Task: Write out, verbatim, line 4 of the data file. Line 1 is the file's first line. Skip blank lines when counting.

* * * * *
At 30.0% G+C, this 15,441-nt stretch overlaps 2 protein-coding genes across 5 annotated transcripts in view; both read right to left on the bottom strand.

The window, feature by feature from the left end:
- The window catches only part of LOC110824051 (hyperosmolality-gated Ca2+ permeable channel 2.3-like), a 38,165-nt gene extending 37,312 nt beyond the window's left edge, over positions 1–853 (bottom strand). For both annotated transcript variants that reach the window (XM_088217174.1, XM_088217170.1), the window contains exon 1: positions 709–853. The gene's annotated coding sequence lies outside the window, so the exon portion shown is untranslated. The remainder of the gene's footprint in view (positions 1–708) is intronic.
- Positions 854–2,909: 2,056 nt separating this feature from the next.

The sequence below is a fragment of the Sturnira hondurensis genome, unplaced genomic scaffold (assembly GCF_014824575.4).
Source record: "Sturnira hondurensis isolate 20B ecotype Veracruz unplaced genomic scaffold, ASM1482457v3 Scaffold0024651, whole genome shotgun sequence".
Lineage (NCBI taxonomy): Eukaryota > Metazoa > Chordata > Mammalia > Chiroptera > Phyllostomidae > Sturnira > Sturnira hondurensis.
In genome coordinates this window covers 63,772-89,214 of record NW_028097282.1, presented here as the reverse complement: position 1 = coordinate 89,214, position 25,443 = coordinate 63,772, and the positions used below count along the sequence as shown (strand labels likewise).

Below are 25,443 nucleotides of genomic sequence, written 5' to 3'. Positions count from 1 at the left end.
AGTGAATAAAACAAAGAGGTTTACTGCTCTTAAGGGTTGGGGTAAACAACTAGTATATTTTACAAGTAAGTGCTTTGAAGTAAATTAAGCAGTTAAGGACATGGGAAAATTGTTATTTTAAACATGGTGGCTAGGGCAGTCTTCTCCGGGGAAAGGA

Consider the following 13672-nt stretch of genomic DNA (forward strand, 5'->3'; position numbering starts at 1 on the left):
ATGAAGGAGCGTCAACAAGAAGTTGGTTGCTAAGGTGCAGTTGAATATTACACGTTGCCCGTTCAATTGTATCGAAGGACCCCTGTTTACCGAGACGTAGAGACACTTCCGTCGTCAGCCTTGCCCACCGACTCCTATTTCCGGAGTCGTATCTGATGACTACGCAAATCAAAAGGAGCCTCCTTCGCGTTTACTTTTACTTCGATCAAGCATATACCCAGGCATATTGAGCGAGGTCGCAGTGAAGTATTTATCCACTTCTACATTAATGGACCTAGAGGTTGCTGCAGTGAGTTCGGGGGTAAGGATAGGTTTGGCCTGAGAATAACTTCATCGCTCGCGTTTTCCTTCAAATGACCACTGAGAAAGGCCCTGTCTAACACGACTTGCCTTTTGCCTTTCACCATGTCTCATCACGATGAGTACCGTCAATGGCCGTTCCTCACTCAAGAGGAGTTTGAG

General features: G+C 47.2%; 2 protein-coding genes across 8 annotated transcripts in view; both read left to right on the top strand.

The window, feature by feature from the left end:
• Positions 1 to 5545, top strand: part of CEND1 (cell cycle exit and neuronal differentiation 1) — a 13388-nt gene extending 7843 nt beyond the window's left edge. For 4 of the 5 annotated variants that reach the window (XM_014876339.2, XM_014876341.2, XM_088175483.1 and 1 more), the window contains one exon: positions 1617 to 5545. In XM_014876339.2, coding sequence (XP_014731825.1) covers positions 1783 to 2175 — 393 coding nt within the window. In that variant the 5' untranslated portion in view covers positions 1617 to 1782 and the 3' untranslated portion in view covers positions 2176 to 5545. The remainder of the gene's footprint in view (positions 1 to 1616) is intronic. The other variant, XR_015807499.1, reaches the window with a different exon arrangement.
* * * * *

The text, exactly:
- Positions 854–2,909: 2,056 nt separating this feature from the next.